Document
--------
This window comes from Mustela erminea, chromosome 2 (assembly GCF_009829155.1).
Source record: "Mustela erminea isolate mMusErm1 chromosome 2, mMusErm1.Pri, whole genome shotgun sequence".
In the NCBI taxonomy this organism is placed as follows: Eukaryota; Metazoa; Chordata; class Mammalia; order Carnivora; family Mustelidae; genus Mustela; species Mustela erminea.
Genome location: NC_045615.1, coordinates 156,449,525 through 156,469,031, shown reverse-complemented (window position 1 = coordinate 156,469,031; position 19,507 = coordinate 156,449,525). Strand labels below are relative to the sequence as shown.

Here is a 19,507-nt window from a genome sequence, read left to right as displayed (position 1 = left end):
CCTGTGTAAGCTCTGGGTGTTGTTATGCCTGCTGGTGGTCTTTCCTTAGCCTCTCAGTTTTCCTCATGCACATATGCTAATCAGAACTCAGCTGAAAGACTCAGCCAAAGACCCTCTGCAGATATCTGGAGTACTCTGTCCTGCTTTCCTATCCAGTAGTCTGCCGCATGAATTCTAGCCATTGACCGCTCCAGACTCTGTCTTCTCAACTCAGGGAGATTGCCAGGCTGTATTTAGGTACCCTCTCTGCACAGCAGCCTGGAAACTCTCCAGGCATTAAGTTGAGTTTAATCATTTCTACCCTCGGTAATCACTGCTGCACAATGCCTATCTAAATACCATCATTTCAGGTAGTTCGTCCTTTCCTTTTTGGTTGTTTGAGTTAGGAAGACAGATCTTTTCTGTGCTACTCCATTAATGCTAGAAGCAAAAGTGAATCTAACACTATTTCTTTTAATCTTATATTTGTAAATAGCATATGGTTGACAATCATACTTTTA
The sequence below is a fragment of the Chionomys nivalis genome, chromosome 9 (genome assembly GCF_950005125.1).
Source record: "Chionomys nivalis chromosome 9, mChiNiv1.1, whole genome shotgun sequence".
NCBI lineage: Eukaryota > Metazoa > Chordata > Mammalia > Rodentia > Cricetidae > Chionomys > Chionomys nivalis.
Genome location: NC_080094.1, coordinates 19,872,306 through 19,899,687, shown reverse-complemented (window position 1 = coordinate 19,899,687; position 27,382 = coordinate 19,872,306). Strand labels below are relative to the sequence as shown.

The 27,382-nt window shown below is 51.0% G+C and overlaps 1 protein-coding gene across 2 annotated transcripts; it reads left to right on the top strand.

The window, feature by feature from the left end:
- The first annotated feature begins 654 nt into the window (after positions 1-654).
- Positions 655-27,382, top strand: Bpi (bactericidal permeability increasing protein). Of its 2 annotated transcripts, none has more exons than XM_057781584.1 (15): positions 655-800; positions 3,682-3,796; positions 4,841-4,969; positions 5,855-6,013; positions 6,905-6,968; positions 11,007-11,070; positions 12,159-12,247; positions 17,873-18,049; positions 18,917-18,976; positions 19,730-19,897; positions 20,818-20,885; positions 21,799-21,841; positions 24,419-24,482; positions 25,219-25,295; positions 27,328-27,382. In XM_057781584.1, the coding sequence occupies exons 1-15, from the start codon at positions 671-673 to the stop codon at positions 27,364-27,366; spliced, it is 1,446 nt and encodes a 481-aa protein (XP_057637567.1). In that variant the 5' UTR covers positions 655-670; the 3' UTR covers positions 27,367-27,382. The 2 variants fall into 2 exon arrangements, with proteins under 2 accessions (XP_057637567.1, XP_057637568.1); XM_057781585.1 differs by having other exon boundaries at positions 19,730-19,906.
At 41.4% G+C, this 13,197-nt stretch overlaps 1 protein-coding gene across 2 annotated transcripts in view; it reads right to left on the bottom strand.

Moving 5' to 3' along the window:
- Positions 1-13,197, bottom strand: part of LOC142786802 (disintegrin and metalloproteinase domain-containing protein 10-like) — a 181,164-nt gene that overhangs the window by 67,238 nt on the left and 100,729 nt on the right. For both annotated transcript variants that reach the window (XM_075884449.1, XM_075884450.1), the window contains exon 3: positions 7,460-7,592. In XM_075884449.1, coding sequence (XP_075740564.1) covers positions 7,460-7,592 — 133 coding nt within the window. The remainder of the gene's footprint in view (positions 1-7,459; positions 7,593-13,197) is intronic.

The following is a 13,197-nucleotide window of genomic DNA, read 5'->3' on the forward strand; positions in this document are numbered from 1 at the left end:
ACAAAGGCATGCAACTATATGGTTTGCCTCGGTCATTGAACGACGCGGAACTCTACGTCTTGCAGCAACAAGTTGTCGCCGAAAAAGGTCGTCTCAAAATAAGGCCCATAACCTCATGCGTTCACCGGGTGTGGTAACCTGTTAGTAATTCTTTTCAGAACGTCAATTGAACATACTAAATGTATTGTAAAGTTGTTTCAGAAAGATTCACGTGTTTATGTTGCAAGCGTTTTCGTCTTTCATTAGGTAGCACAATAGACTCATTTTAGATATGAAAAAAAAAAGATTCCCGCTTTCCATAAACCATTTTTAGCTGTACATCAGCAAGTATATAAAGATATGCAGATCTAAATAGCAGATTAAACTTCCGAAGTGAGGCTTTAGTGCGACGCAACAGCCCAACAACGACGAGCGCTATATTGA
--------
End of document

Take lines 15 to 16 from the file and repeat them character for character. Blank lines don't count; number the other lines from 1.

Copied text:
At 41.4% G+C, this 13,197-nt stretch overlaps 1 protein-coding gene across 2 annotated transcripts in view; it reads right to left on the bottom strand.

Moving 5' to 3' along the window: